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25 holography lessons

Glossary FAQ


7. Exposure

All the holographers familiar with the situation, when the hologram is not properly exposed - brightness of the hologram is low, there is a veil on all its surface etc. We offer the simple and rather precise method of definition of optimal exposing time of the hologram. For this purpose it is necessary to measure illumination intensity E of a photoplate, see fig. As the hologram is recorded by monochromatic laser light, the measurements of illumination intensity are necessary to carry out in energy units, for example, in mkW/cm2. It is necessary to refuse usual photometer devices such as luxmeters, because they are designed for measurements in white light.

The silicon photodiodes are most suitable for measurements in holography, that have a high light sensitivity, good linearity in a broad band of photocurrents, big size of a photosensitive surface, opportunity to work in a photovoltaic mode, without the power supply. We recommend as a measurer of a photocurrent the microammeter, that have broad band of measured currents - from 50 nA up to 50 mA (figure shows FD-7k photodiode, which is popular in Russia). The special measurings have shown very good linearity of recording of photocurrents on all bands for a pair: such special photodiode - microammeter. It allows one to determine illumination intensity and, accordingly, the time of exposing of the hologram depends on value of a photocurrent under the simple formula with use of scaling coefficient K.

Figure shows the diagram of relationship between sensitivity S(l) and wave length for the special photodiode, which is recorded in a band of wave lengths including the basic line of generation of lasers: 488 nm, 514 nm and 633 nm.Scaling coefficient can be calculated from the expression:

K = 1/S(l)*A, mkW/(mkA*cm2),

Where S(l) is spectral sensitivity of the photodiode, mkA/mkW, A - photosensitive surface of the photodiode, cm2.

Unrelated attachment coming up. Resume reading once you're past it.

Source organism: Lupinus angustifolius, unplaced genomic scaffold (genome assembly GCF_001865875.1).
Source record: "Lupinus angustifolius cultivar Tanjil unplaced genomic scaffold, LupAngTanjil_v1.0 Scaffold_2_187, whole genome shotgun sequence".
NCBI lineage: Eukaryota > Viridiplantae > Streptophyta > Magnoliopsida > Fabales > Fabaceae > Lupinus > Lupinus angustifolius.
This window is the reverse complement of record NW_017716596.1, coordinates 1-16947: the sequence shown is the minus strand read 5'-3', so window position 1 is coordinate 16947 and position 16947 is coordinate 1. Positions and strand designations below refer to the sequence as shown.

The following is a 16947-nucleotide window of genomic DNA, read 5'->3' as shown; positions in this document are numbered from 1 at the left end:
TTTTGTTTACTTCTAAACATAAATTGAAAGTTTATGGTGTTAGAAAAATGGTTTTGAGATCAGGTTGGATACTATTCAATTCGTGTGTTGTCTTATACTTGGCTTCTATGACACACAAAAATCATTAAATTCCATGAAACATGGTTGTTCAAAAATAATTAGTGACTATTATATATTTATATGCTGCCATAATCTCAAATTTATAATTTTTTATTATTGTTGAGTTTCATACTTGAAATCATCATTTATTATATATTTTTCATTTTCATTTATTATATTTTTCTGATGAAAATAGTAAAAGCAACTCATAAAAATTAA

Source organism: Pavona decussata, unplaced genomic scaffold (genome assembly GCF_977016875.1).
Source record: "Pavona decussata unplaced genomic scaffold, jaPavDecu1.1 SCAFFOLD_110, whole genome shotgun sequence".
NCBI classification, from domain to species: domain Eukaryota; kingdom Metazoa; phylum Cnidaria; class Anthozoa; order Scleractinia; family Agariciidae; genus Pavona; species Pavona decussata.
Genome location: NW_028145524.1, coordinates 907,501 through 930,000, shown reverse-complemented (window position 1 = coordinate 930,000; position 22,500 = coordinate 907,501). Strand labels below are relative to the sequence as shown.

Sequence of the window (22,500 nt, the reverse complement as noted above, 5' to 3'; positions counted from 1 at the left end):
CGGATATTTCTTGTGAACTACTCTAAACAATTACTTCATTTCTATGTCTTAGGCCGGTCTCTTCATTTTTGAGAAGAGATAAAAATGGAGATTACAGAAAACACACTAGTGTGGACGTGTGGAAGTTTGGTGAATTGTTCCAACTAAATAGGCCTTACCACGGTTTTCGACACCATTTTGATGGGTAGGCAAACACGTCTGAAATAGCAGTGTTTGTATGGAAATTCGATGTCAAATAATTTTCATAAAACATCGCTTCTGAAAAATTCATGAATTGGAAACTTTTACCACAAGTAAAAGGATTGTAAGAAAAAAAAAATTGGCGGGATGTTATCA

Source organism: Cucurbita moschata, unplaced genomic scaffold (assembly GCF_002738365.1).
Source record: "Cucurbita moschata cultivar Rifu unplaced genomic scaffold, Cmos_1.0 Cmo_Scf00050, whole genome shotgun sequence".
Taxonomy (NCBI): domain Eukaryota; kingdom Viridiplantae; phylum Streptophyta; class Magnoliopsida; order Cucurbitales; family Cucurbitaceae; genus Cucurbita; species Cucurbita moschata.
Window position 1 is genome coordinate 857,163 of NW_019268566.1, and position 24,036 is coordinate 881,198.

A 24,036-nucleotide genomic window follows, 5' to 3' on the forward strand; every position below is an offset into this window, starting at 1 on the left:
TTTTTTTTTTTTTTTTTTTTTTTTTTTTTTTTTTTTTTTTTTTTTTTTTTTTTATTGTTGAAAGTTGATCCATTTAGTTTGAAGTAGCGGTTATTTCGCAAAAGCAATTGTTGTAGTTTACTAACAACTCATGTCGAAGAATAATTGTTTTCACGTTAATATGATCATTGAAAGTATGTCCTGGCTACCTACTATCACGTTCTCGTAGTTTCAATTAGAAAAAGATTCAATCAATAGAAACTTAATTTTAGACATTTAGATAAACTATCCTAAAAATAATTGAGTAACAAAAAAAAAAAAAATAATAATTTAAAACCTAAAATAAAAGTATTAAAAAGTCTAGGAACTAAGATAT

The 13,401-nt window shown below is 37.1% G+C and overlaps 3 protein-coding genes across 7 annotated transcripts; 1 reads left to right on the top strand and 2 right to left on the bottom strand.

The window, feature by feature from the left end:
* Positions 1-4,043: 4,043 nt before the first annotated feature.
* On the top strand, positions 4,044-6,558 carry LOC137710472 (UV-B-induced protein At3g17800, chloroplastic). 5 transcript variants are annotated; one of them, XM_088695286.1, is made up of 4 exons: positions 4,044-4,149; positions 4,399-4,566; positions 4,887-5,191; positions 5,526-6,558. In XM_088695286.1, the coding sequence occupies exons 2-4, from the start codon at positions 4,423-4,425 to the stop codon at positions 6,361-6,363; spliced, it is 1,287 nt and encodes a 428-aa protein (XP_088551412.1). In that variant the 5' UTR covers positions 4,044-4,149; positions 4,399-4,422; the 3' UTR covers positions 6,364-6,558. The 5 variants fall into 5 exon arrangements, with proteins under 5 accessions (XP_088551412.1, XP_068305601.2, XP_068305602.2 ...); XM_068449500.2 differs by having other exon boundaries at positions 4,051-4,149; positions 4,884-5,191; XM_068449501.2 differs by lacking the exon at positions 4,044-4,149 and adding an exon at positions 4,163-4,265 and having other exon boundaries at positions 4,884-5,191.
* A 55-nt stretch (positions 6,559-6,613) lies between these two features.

There are the coefficients in the table below, that are calculated for three wave lengths of the laser at a diameter of a diaphragm on the surface of the photodiode 3 mm. The complete diameter of a photosensitive surface of the photodiode is equal 8 mm and it not always suitable for precise measurements of illumination intensity from an object beam.

Wave length, nm S(l) K










The determination of illumination intensity of a photoplate E is multiplication of value of a photocurrent I, measured in mkA on scaling coefficient K.

E = K*I, mkW/cm2

The exposing time T corresponding to necessary sensitivity of a photoplate S, mkJ/cm2, is determined by the formula:

T = S/E, s

Sensitivity S is mentioned on a label of a box with photoplates (see Lesson 2).

Let's consider concrete example for our recording scheme. We use the photoplate PFG-03 with energy of exposing 1000 mkJ/cm2.

The measurement at a centre of the photoplate gives the value of a photocurrent - 3 mkA. We multiply this value on scaling coefficient (50) for a wave length 633 nm and it gains illumination intensity of photoplate:

E = 3*50 = 150 mkW/cm2

Next, we divide known value of exposing energy for photoplates PFG-03 by the received value of illumination intensity and it gives required time of exposing:

1000 (mkJ/cm2)/150 (mkW/cm2) = 7 s

The received time of exposing is optimum time for this illumination intensity of a photoplate PFG-03.

In summary we give several concrete recommendations:

  • Find out beforehand the optimum energy of exposing for photoplates from the manufacturer, if it's not written on a box.

  • Hold a photosensitive surface of the photodiode in a parallel plane of a photoplate (see fig.) and closer to it, if possible. Otherwise value of illumination intensity will be measured incorrectly.

  • Keep uniformity of a beam on surface of a photoplate. More than 30% from illumination intensity at centre does not suppose wane of illumination intensity on edges of a photoplate. It is possible to do these measurements with the help of the photodiode - just on value of a photocurrent. Do not rely on your eyes - they can't compare soft illumination intensities.

  • Try to test linearity of measurements of a photocurrent. For this purpose find a neutral light filter with well-known multiple factor of absorption (for example, 2 or 3). Measure the illumination intensity by the photodiode, then put the light filter in front of the photodiode (plane of a filter should be perpendicular to the direction of light). If a measurement is linear, a photocurrent will reduce by the same value. Otherwise, a photocurrent will reduce by a lesser value. In this case a measurement is nonlinear, use a microammeter with a lesser input resistance.

  • All the measurements should be carried out in a dark room. -->